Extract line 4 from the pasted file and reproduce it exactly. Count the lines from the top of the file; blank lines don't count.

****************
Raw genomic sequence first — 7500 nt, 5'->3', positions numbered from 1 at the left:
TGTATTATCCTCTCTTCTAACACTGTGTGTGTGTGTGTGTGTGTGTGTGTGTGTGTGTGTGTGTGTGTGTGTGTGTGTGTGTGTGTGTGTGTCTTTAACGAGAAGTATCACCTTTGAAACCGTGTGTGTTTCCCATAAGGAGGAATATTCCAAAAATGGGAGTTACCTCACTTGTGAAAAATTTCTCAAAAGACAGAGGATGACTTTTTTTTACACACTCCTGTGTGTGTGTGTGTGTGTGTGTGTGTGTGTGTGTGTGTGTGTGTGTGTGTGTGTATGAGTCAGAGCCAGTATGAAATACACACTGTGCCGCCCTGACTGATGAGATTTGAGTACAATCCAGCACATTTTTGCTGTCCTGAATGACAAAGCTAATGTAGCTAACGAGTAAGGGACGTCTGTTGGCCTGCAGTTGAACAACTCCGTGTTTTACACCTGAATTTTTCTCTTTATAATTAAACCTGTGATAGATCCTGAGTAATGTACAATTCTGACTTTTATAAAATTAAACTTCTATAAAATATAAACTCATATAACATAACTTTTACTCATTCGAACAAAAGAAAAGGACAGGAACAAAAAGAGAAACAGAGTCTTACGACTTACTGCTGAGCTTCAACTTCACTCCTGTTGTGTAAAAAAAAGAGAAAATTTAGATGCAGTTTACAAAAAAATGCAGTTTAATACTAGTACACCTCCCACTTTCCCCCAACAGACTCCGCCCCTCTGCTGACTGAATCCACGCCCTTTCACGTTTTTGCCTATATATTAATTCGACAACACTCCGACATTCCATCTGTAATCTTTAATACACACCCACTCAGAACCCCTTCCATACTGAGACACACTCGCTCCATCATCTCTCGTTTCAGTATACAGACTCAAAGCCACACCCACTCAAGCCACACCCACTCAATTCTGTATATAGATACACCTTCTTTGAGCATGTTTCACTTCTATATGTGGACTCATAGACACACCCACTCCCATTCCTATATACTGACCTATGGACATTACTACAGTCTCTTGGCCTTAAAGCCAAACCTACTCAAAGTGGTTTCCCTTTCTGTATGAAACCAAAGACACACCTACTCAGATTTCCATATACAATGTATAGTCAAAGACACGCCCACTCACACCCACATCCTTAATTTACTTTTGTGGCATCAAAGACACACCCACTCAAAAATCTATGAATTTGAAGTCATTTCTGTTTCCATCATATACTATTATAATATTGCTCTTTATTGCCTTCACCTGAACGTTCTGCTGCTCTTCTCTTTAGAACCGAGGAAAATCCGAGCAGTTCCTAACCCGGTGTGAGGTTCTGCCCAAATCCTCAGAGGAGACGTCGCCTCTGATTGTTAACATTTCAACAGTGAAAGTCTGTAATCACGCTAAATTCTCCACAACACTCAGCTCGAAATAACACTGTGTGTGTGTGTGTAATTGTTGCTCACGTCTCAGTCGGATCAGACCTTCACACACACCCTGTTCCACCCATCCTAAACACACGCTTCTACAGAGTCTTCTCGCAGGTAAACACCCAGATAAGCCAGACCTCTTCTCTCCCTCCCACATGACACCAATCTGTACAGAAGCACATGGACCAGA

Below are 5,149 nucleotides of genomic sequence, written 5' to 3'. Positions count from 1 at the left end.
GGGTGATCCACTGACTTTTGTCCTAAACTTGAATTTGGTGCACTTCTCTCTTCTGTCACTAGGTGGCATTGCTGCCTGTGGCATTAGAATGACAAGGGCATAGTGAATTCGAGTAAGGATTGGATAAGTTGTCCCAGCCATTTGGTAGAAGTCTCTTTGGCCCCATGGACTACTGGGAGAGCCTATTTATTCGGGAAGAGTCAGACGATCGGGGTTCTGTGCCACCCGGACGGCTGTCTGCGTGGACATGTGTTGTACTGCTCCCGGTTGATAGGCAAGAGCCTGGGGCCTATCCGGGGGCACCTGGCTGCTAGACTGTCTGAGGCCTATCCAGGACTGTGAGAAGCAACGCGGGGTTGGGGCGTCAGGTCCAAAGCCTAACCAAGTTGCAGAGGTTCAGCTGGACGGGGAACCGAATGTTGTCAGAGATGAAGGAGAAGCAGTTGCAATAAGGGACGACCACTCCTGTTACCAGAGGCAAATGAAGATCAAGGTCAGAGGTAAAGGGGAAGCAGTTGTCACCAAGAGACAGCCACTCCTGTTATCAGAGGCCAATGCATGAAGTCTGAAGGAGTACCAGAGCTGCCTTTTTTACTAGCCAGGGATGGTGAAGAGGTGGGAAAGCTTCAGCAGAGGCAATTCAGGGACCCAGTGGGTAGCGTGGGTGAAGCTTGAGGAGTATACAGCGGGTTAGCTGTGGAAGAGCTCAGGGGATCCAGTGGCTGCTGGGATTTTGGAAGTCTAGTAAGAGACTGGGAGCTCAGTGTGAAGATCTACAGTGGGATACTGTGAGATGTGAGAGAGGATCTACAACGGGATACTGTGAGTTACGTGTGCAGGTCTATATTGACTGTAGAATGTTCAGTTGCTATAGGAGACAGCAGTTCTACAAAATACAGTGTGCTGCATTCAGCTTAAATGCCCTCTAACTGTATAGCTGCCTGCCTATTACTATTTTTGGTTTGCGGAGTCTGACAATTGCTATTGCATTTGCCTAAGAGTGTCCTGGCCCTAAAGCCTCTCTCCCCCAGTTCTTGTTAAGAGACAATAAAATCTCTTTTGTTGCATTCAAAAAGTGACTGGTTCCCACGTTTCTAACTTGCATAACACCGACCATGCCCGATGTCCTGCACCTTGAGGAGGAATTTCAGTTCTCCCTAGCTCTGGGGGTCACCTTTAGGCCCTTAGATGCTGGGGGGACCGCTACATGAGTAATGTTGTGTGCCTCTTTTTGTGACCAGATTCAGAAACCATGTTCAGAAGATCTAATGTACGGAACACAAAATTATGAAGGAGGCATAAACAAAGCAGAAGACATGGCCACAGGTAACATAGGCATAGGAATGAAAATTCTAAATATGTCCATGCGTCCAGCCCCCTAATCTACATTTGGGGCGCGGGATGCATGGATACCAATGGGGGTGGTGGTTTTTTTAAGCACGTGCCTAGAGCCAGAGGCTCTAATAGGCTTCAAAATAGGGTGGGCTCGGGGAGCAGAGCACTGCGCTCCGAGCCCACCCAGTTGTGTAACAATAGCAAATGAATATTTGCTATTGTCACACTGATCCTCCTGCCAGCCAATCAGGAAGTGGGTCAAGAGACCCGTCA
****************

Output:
GGGTGATCCACTGACTTTTGTCCTAAACTTGAATTTGGTGCACTTCTCTCTTCTGTCACTAGGTGGCATTGCTGCCTGTGGCATTAGAATGACAAGGGCATAGTGAATTCGAGTAAGGATTGGATAAGTTGTCCCAGCCATTTGGTAGAAGTCTCTTTGGCCCCATGGACTACTGGGAGAGCCTATTTATTCGGGAAGAGTCAGACGATCGGGGTTCTGTGCCACCCGGACGGCTGTCTGCGTGGACATGTGTTGTACTGCTCCCGGTTGATAGGCAAGAGCCTGGGGCCTATCCGGGGGCACCTGGCTGCTAGACTGTCTGAGGCCTATCCAGGACTGTGAGAAGCAACGCGGGGTTGGGGCGTCAGGTCCAAAGCCTAACCAAGTTGCAGAGGTTCAGCTGGACGGGGAACCGAATGTTGTCAGAGATGAAGGAGAAGCAGTTGCAATAAGGGACGACCACTCCTGTTACCAGAGGCAAATGAAGATCAAGGTCAGAGGTAAAGGGGAAGCAGTTGTCACCAAGAGACAGCCACTCCTGTTATCAGAGGCCAATGCATGAAGTCTGAAGGAGTACCAGAGCTGCCTTTTTTACTAGCCAGGGATGGTGAAGAGGTGGGAAAGCTTCAGCAGAGGCAATTCAGGGACCCAGTGGGTAGCGTGGGTGAAGCTTGAGGAGTATACAGCGGGTTAGCTGTGGAAGAGCTCAGGGGATCCAGTGGCTGCTGGGATTTTGGAAGTCTAGTAAGAGACTGGGAGCTCAGTGTGAAGATCTACAGTGGGATACTGTGAGATGTGAGAGAGGATCTACAACGGGATACTGTGAGTTACGTGTGCAGGTCTATATTGACTGTAGAATGTTCAGTTGCTATAGGAGACAGCAGTTCTACAAAATACAGTGTGCTGCATTCAGCTTAAATGCCCTCTAACTGTATAGCTGCCTGCCTATTACTATTTTTGGTTTGCGGAGTCTGACAATTGCTATTGCATTTGCCTAAGAGTGTCCTGGCCCTAAAGCCTCTCTCCCCCAGTTCTTGTTAAGAGACAATAAAATCTCTTTTGTTGCATTCAAAAAGTGACTGGTTCCCACGTTTCTAACTTGCATAACACCGACCATGCCCGATGTCCTGCACCTTGAGGAGGAATTTCAGTTCTCCCTAGCTCTGGGGGTCACCTTTAGGCCCTTAGATGCTGGGGGGACCGCTACATGAGTAATGTTGTGTGCCTCTTTTTGTGACCAGATTCAGAAACCATGTTCAGAAGATCTAATGTACGGAACACAAAATTATGAAGGAGGCATAAACAAAGCAGAAGACATGGCCACAGGTAACATAGGCATAGGAATGAAAATTCTAAATATGTCCATGCGTCCAGCCCCCTAATCTACATTTGGGGCGCGGGATGCATGGATACCAATGGGGGTGGTGGTTTTTTTAAGCACGTGCCTAGAGCCAGAGGCTCTAATAGGCTTCAAAATAGGGTGGGCTCGGGGAGCAGAGCACTGCGCTCCGAGCCCACCCAGTTGTGTAACAATAGCAAATGAATATTTGCTATTGTCACACTGATCCTCCTGCCAGCCAATCAGGAAGTGGGTCAAGAGACCCGTCA